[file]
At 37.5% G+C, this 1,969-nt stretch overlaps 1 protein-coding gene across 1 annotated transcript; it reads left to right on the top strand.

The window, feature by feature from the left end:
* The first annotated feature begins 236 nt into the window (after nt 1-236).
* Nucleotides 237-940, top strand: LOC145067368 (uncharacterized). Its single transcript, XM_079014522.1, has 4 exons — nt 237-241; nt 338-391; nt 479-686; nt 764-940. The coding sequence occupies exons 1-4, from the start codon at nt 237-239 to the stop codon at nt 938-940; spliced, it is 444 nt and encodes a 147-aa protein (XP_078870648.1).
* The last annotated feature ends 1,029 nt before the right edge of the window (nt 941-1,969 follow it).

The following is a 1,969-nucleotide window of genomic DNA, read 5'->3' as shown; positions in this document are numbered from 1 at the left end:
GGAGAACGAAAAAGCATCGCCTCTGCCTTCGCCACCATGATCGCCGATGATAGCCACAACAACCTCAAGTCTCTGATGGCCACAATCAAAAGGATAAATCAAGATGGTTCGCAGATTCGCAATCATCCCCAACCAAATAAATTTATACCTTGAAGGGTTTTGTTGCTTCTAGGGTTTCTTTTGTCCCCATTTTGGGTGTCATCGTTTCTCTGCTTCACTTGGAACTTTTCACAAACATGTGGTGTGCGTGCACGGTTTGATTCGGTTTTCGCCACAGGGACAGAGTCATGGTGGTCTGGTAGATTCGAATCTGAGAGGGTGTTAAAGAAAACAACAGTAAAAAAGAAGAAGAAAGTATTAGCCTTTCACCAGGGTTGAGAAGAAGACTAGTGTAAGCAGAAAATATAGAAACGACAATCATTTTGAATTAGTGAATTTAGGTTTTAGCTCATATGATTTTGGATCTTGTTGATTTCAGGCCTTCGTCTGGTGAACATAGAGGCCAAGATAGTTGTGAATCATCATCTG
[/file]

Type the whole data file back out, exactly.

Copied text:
At 37.5% G+C, this 1,969-nt stretch overlaps 1 protein-coding gene across 1 annotated transcript; it reads left to right on the top strand.

The window, feature by feature from the left end:
* The first annotated feature begins 236 nt into the window (after nt 1-236).
* Nucleotides 237-940, top strand: LOC145067368 (uncharacterized). Its single transcript, XM_079014522.1, has 4 exons — nt 237-241; nt 338-391; nt 479-686; nt 764-940. The coding sequence occupies exons 1-4, from the start codon at nt 237-239 to the stop codon at nt 938-940; spliced, it is 444 nt and encodes a 147-aa protein (XP_078870648.1).
* The last annotated feature ends 1,029 nt before the right edge of the window (nt 941-1,969 follow it).

The following is a 1,969-nucleotide window of genomic DNA, read 5'->3' as shown; positions in this document are numbered from 1 at the left end:
GGAGAACGAAAAAGCATCGCCTCTGCCTTCGCCACCATGATCGCCGATGATAGCCACAACAACCTCAAGTCTCTGATGGCCACAATCAAAAGGATAAATCAAGATGGTTCGCAGATTCGCAATCATCCCCAACCAAATAAATTTATACCTTGAAGGGTTTTGTTGCTTCTAGGGTTTCTTTTGTCCCCATTTTGGGTGTCATCGTTTCTCTGCTTCACTTGGAACTTTTCACAAACATGTGGTGTGCGTGCACGGTTTGATTCGGTTTTCGCCACAGGGACAGAGTCATGGTGGTCTGGTAGATTCGAATCTGAGAGGGTGTTAAAGAAAACAACAGTAAAAAAGAAGAAGAAAGTATTAGCCTTTCACCAGGGTTGAGAAGAAGACTAGTGTAAGCAGAAAATATAGAAACGACAATCATTTTGAATTAGTGAATTTAGGTTTTAGCTCATATGATTTTGGATCTTGTTGATTTCAGGCCTTCGTCTGGTGAACATAGAGGCCAAGATAGTTGTGAATCATCATCTG